Eating protein and vegetables before carbohydrates leads to lower post-meal glucose and insulin levels in obese patients with type 2 diabetes, Weill Cornell Medical College researchers found in a new study. This finding, published June 23 in the journal Diabetes Care, might impact the way clinicians advise diabetic patients and other high-risk individuals to eat, focusing not only on how much, but also on when carbohydrates are consumed.
“We’re always looking for ways to help people with diabetes lower their blood sugar,” said senior author Dr. Louis Aronne, the Sanford I. Weill Professor of Metabolic Research and a professor of clinical medicine at Weill Cornell Medical College, who is the study’s principal investigator. “We rely on medicine, but diet is an important part of this process, too. Unfortunately, we’ve found that it’s difficult to get people to change their eating habits.
“Carbohydrates raise blood sugar, but if you tell someone not to eat them — or to drastically cut back — it’s hard for them to comply,” added Dr. Aronne, who is also director of the Comprehensive Weight Control Center at Weill Cornell. “This study points to an easier way that patients might lower their blood sugar and insulin levels.”
Patients with type 2 diabetes typically use a finger prick test to check their glucose levels throughout the day. Maintaining normal levels, specifically after meals, is of the utmost importance, because if a diabetics’ blood sugar level is consistently high or frequently spikes, they risk complications of their disease, including hardening of the arteries and eventually death from heart disease.
This study looked to validate and advance previous research that showed eating vegetables or protein before carbohydrates leads to lower post-meal glucose levels. This time, though, investigators looked at a whole, typically Western meal, with a good mix of vegetables, protein, carbohydrates and fat.
They worked with 11 patients, all of who had obesity and type 2 diabetes and take an oral drug that helps control glucose levels, called metformin. To see how food order impacted post-meal glucose levels, they had the patients eat a meal, consisting of carbohydrates (ciabatta bread and orange juice), protein, vegetables and fat (chicken breast, lettuce and tomato salad with low-fat dressing and steamed broccoli with butter) twice, on separate days a week apart.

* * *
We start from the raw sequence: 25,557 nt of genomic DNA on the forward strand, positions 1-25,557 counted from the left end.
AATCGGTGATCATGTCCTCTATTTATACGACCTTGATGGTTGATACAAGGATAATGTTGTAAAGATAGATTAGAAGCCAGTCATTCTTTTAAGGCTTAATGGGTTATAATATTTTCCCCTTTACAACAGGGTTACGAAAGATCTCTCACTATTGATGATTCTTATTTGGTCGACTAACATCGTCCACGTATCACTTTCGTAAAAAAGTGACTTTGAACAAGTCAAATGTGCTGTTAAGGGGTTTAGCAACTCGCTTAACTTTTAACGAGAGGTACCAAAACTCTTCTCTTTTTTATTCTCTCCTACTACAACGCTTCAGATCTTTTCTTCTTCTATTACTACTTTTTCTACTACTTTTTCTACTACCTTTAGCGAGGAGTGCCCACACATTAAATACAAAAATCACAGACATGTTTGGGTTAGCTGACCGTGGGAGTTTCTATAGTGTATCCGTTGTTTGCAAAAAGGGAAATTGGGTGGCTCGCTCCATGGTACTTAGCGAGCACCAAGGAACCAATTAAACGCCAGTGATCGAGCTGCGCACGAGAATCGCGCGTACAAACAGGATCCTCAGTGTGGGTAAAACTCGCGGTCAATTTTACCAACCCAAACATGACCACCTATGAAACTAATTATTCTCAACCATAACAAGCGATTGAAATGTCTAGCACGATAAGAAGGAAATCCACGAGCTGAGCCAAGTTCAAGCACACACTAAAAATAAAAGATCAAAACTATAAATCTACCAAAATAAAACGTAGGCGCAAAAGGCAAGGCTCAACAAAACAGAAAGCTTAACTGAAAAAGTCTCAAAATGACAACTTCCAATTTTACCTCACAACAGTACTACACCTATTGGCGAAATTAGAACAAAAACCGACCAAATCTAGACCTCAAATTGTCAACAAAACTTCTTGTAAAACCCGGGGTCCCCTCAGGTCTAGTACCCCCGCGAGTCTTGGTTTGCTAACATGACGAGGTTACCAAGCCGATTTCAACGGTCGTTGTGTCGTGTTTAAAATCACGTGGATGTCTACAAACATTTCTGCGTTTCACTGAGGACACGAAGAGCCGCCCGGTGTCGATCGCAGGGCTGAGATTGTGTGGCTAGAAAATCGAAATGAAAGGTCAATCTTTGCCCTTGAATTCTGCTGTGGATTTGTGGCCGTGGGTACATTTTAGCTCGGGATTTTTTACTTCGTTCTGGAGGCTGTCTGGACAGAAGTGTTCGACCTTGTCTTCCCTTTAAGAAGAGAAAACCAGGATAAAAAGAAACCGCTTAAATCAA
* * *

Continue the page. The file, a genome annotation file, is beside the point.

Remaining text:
On the day of their first meal, researchers collected a fasting glucose level in the morning, 12 hours after the patients last ate. They were then instructed to eat their carbohydrates first, followed 15 minutes later by the protein, vegetables and fat. After they finished eating, researchers checked their post-meal glucose levels via blood test at 30, 60 and 120-minute intervals. A week later, researchers again checked patients’ fasting glucose levels, and then had them eat the same meal, but with the food order reversed: protein, vegetables and fat first, followed 15 minutes later by the carbohydrates. The same post-meal glucose levels were then collected.
The results showed that glucose levels were much lower at the 30, 60 and 120 minute checks — by about 29 percent, 37 percent and 17 percent, respectively — when vegetables and protein were eaten before the carbohydrates. Insulin was also significantly lower when protein and vegetables were eaten first. This finding confirms that the order in which we eat food matters, and points to a new way to effectively control post-meal glucose levels in diabetic patients.
“Based on this finding, instead of saying ‘don’t eat that’ to their patients, clinicians might instead say, ‘eat this before that,'” Dr. Aronne said. “While we need to do some follow-up work, based on this finding, patients with type 2 might be able to make a simple change to lower their blood sugar throughout the day, decrease how much insulin they need to take, and potentially have a long-lasting, positive impact on their health.”